A "bright color" can be two different things. One is a color that is brilliant and arresting, like magenta or citron yellow. These two colors are bright because they are fully saturated; that is, they are pure colors with no mixtures of a neutral or gray color to tone them down. This kind of bright relates to a component of color called chroma. The more chroma, the brighter and more intense the color is. The other brightness meaning relates to value: how light or dark the color is. Colors higher in value are closer to white. To get the brightest colors for your painting projects, learn about two different brightness strategies and choosing according to your intent.
Get the very brightest colors, in terms of chroma, by using the colors right out of the tube and not mixing them at all. The principle of paint is that every time you mix a color in, you lose intensity, because the color you add will absorb light that the other color would reflect, producing a muddier tone. So keep the colors at their brightest by selecting brilliant colors and using them directly on your surfaces. If you need to mix, choose colors that are next to each other on the color wheel for best results, like green and yellow, or blue and purple.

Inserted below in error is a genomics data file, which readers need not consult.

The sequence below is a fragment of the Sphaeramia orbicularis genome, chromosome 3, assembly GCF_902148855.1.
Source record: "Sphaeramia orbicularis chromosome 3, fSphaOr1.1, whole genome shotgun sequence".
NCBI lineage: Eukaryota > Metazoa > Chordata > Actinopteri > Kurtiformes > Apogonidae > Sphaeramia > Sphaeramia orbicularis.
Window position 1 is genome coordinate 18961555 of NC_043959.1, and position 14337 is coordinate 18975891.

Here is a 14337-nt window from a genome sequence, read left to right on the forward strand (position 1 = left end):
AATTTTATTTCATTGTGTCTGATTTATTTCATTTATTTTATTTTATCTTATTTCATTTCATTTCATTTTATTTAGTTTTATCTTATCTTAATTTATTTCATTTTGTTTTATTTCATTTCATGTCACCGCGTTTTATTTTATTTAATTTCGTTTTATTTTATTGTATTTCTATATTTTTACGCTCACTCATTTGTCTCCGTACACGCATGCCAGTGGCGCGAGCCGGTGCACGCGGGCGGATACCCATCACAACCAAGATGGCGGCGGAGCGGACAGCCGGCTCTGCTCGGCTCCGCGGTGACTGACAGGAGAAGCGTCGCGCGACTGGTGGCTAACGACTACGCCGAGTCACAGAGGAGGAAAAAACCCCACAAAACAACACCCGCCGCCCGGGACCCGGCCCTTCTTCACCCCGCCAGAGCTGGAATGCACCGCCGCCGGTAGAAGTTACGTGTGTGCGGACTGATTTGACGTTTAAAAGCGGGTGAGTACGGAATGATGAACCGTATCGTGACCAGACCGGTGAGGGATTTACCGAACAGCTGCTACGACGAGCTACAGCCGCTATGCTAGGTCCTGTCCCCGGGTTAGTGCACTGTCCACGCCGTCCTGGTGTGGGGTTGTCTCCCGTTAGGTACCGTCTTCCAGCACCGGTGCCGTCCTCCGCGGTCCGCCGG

Mix bright value colors by starting with white on your palette or in your mixing bowl and adding another color to that a little at a time. Other colors will be stronger in pigmentation than white, so you may not need very much to get a bright pastel that looks colorful. Stick with just one color for best results. With enough white you can make even a color that is naturally dark, like blue, appear bright. As before, if you need to add a second color, add an adjacent color from the color wheel.
Avoid complementary colors and black when mixing bright paint colors. Complementary pairs, like red and green, will cancel each other out and turn your paint brown or gray when mixed. Black, aside from being the darkest paint color, often has a blue or brown cast that will create off colors when mixed.